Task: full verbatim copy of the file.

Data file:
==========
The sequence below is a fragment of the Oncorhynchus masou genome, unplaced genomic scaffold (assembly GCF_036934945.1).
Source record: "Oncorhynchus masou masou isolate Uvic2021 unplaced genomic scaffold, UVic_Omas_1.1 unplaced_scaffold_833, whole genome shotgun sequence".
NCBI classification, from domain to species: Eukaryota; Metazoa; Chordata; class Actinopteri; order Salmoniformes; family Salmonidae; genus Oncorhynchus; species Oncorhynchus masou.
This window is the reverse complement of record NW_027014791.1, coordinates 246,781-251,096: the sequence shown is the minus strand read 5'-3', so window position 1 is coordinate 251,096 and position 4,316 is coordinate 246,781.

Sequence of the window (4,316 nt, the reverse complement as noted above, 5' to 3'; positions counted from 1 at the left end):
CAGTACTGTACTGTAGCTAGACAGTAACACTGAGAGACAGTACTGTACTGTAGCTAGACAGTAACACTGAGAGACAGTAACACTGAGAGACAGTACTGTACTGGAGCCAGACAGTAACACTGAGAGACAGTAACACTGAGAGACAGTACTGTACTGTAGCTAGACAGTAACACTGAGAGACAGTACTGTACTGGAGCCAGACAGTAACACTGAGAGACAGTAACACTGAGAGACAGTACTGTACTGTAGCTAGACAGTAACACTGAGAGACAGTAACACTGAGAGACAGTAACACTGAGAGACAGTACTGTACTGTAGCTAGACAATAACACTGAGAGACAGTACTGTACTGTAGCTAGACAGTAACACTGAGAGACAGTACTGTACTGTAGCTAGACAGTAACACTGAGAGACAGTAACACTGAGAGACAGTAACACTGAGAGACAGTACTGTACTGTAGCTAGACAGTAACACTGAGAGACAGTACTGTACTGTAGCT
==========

The sequence below is a fragment of the Oncorhynchus masou genome, unplaced genomic scaffold (assembly GCF_036934945.1).
Source record: "Oncorhynchus masou masou isolate Uvic2021 unplaced genomic scaffold, UVic_Omas_1.1 unplaced_scaffold_833, whole genome shotgun sequence".
NCBI classification, from domain to species: Eukaryota; Metazoa; Chordata; class Actinopteri; order Salmoniformes; family Salmonidae; genus Oncorhynchus; species Oncorhynchus masou.
This window is the reverse complement of record NW_027014791.1, coordinates 246,781-251,096: the sequence shown is the minus strand read 5'-3', so window position 1 is coordinate 251,096 and position 4,316 is coordinate 246,781.

Sequence of the window (4,316 nt, the reverse complement as noted above, 5' to 3'; positions counted from 1 at the left end):
CAGTACTGTACTGTAGCTAGACAGTAACACTGAGAGACAGTACTGTACTGTAGCTAGACAGTAACACTGAGAGACAGTAACACTGAGAGACAGTACTGTACTGGAGCCAGACAGTAACACTGAGAGACAGTAACACTGAGAGACAGTACTGTACTGTAGCTAGACAGTAACACTGAGAGACAGTACTGTACTGGAGCCAGACAGTAACACTGAGAGACAGTAACACTGAGAGACAGTACTGTACTGTAGCTAGACAGTAACACTGAGAGACAGTAACACTGAGAGACAGTAACACTGAGAGACAGTACTGTACTGTAGCTAGACAATAACACTGAGAGACAGTACTGTACTGTAGCTAGACAGTAACACTGAGAGACAGTACTGTACTGTAGCTAGACAGTAACACTGAGAGACAGTAACACTGAGAGACAGTAACACTGAGAGACAGTACTGTACTGTAGCTAGACAGTAACACTGAGAGACAGTACTGTACTGTAGCT